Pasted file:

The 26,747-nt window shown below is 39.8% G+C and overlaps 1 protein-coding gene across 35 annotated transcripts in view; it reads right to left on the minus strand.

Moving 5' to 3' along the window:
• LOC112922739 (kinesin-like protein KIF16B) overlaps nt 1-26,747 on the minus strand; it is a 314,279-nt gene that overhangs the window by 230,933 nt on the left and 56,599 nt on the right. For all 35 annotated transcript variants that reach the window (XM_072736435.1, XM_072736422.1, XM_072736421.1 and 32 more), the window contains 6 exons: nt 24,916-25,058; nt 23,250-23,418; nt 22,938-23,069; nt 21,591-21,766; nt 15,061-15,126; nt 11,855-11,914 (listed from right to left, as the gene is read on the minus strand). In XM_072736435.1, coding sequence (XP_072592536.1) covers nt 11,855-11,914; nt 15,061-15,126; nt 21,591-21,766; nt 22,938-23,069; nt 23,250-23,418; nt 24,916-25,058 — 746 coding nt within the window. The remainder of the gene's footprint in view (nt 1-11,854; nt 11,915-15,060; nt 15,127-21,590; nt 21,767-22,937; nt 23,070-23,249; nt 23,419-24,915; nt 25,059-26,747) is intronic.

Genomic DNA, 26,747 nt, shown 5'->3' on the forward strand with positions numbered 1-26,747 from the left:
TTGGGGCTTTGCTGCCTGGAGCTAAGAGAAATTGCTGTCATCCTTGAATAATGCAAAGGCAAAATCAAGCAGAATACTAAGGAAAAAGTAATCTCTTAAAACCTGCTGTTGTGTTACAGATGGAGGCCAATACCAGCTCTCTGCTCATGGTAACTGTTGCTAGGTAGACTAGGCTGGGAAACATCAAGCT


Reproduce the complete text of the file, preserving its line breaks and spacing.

The 26,747-nt window shown below is 39.8% G+C and overlaps 1 protein-coding gene across 35 annotated transcripts in view; it reads right to left on the minus strand.

Moving 5' to 3' along the window:
• LOC112922739 (kinesin-like protein KIF16B) overlaps nt 1-26,747 on the minus strand; it is a 314,279-nt gene that overhangs the window by 230,933 nt on the left and 56,599 nt on the right. For all 35 annotated transcript variants that reach the window (XM_072736435.1, XM_072736422.1, XM_072736421.1 and 32 more), the window contains 6 exons: nt 24,916-25,058; nt 23,250-23,418; nt 22,938-23,069; nt 21,591-21,766; nt 15,061-15,126; nt 11,855-11,914 (listed from right to left, as the gene is read on the minus strand). In XM_072736435.1, coding sequence (XP_072592536.1) covers nt 11,855-11,914; nt 15,061-15,126; nt 21,591-21,766; nt 22,938-23,069; nt 23,250-23,418; nt 24,916-25,058 — 746 coding nt within the window. The remainder of the gene's footprint in view (nt 1-11,854; nt 11,915-15,060; nt 15,127-21,590; nt 21,767-22,937; nt 23,070-23,249; nt 23,419-24,915; nt 25,059-26,747) is intronic.

Genomic DNA, 26,747 nt, shown 5'->3' on the forward strand with positions numbered 1-26,747 from the left:
TTGGGGCTTTGCTGCCTGGAGCTAAGAGAAATTGCTGTCATCCTTGAATAATGCAAAGGCAAAATCAAGCAGAATACTAAGGAAAAAGTAATCTCTTAAAACCTGCTGTTGTGTTACAGATGGAGGCCAATACCAGCTCTCTGCTCATGGTAACTGTTGCTAGGTAGACTAGGCTGGGAAACATCAAGCT